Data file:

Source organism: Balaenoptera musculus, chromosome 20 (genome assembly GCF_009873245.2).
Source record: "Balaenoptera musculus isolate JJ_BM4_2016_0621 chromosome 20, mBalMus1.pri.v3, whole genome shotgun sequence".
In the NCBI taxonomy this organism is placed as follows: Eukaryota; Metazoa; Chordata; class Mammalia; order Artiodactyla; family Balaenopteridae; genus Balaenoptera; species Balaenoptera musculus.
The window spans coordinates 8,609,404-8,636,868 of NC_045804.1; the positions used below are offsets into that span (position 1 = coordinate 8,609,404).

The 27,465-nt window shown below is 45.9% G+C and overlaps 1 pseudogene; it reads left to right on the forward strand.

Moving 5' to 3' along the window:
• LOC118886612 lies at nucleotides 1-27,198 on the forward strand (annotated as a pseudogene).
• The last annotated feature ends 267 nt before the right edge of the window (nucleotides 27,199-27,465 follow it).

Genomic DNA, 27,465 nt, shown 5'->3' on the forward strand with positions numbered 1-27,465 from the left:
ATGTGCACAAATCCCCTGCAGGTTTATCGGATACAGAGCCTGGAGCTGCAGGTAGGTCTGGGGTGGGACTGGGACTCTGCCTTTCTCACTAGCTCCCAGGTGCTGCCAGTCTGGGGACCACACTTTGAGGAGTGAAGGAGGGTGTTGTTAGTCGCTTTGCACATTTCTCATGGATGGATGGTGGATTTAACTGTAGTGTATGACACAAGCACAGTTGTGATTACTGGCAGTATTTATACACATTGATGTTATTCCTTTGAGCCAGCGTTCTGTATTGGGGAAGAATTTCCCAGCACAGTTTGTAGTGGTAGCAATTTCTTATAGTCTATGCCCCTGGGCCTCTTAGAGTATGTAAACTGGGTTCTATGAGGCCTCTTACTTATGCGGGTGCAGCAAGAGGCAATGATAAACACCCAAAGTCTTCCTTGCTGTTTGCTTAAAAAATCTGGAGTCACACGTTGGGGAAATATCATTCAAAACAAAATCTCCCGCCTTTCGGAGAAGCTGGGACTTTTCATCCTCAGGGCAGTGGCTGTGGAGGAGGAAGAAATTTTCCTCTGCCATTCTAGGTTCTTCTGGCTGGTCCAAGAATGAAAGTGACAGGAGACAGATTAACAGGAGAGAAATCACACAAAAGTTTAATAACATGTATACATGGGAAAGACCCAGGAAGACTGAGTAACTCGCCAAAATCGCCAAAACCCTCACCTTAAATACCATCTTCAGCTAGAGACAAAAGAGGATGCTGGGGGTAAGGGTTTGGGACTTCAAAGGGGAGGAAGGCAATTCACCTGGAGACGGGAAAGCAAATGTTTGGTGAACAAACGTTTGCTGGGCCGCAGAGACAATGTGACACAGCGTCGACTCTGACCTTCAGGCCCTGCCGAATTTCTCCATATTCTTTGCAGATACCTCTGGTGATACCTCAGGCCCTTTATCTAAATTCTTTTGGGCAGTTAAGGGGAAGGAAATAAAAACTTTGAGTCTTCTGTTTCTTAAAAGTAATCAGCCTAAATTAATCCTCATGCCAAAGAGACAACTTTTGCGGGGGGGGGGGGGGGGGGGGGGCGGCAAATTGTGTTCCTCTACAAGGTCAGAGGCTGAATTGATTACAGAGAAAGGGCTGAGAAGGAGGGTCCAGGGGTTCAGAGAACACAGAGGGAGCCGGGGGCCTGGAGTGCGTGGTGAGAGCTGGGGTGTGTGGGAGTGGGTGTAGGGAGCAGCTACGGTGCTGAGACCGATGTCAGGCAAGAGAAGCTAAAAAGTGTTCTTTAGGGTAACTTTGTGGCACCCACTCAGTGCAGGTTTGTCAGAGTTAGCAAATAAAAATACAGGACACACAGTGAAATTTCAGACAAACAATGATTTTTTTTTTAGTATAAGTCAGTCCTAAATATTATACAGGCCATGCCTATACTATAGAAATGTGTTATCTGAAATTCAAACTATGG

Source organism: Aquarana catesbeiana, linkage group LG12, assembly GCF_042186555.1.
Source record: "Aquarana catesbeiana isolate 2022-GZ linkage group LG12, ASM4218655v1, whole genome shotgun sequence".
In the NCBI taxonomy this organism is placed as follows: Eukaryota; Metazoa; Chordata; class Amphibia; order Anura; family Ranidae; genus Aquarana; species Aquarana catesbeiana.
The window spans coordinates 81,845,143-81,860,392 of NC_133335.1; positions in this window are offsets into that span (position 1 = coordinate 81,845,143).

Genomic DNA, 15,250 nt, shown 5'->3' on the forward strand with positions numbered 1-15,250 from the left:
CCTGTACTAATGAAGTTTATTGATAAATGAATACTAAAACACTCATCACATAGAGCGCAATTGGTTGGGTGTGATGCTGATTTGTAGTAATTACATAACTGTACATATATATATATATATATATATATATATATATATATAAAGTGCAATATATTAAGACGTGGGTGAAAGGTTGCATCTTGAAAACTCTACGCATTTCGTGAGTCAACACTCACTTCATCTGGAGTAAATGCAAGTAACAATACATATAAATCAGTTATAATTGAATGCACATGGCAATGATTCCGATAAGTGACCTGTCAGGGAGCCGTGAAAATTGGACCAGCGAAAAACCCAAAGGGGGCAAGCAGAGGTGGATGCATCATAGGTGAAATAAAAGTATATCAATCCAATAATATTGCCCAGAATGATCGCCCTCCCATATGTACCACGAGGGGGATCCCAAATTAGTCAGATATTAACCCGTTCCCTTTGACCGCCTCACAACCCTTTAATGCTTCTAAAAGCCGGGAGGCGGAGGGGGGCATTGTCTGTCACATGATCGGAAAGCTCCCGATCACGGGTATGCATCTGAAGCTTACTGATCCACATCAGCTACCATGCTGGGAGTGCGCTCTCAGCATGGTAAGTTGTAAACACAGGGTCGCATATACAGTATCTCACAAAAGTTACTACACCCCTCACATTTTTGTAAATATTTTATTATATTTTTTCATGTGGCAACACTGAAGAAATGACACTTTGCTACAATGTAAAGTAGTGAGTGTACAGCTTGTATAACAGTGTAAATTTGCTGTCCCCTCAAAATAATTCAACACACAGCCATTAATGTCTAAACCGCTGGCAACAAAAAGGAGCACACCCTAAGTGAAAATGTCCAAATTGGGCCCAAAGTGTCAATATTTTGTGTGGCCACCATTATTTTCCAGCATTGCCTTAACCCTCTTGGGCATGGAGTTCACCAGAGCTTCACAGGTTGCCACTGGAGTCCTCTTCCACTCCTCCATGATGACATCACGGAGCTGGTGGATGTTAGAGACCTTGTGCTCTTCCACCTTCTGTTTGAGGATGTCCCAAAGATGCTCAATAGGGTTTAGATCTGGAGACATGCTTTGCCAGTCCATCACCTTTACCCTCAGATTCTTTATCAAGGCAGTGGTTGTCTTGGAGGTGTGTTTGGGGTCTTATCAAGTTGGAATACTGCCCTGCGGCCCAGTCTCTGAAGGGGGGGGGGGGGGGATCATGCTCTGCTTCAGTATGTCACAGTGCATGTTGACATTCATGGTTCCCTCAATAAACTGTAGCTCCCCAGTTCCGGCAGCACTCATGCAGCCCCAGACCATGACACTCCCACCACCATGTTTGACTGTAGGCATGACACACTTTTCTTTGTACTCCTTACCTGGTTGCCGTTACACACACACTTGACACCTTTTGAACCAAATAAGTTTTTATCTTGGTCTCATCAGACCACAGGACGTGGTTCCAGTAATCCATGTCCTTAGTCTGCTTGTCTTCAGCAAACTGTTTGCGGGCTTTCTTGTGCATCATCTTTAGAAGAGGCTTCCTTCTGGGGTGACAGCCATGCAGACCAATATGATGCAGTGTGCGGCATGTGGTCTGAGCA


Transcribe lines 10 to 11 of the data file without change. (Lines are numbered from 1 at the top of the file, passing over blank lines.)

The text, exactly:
ATGTGCACAAATCCCCTGCAGGTTTATCGGATACAGAGCCTGGAGCTGCAGGTAGGTCTGGGGTGGGACTGGGACTCTGCCTTTCTCACTAGCTCCCAGGTGCTGCCAGTCTGGGGACCACACTTTGAGGAGTGAAGGAGGGTGTTGTTAGTCGCTTTGCACATTTCTCATGGATGGATGGTGGATTTAACTGTAGTGTATGACACAAGCACAGTTGTGATTACTGGCAGTATTTATACACATTGATGTTATTCCTTTGAGCCAGCGTTCTGTATTGGGGAAGAATTTCCCAGCACAGTTTGTAGTGGTAGCAATTTCTTATAGTCTATGCCCCTGGGCCTCTTAGAGTATGTAAACTGGGTTCTATGAGGCCTCTTACTTATGCGGGTGCAGCAAGAGGCAATGATAAACACCCAAAGTCTTCCTTGCTGTTTGCTTAAAAAATCTGGAGTCACACGTTGGGGAAATATCATTCAAAACAAAATCTCCCGCCTTTCGGAGAAGCTGGGACTTTTCATCCTCAGGGCAGTGGCTGTGGAGGAGGAAGAAATTTTCCTCTGCCATTCTAGGTTCTTCTGGCTGGTCCAAGAATGAAAGTGACAGGAGACAGATTAACAGGAGAGAAATCACACAAAAGTTTAATAACATGTATACATGGGAAAGACCCAGGAAGACTGAGTAACTCGCCAAAATCGCCAAAACCCTCACCTTAAATACCATCTTCAGCTAGAGACAAAAGAGGATGCTGGGGGTAAGGGTTTGGGACTTCAAAGGGGAGGAAGGCAATTCACCTGGAGACGGGAAAGCAAATGTTTGGTGAACAAACGTTTGCTGGGCCGCAGAGACAATGTGACACAGCGTCGACTCTGACCTTCAGGCCCTGCCGAATTTCTCCATATTCTTTGCAGATACCTCTGGTGATACCTCAGGCCCTTTATCTAAATTCTTTTGGGCAGTTAAGGGGAAGGAAATAAAAACTTTGAGTCTTCTGTTTCTTAAAAGTAATCAGCCTAAATTAATCCTCATGCCAAAGAGACAACTTTTGCGGGGGGGGGGGGGGGGGGGGGGCGGCAAATTGTGTTCCTCTACAAGGTCAGAGGCTGAATTGATTACAGAGAAAGGGCTGAGAAGGAGGGTCCAGGGGTTCAGAGAACACAGAGGGAGCCGGGGGCCTGGAGTGCGTGGTGAGAGCTGGGGTGTGTGGGAGTGGGTGTAGGGAGCAGCTACGGTGCTGAGACCGATGTCAGGCAAGAGAAGCTAAAAAGTGTTCTTTAGGGTAACTTTGTGGCACCCACTCAGTGCAGGTTTGTCAGAGTTAGCAAATAAAAATACAGGACACACAGTGAAATTTCAGACAAACAATGATTTTTTTTTTAGTATAAGTCAGTCCTAAATATTATACAGGCCATGCCTATACTATAGAAATGTGTTATCTGAAATTCAAACTATGG

Source organism: Aquarana catesbeiana, linkage group LG12, assembly GCF_042186555.1.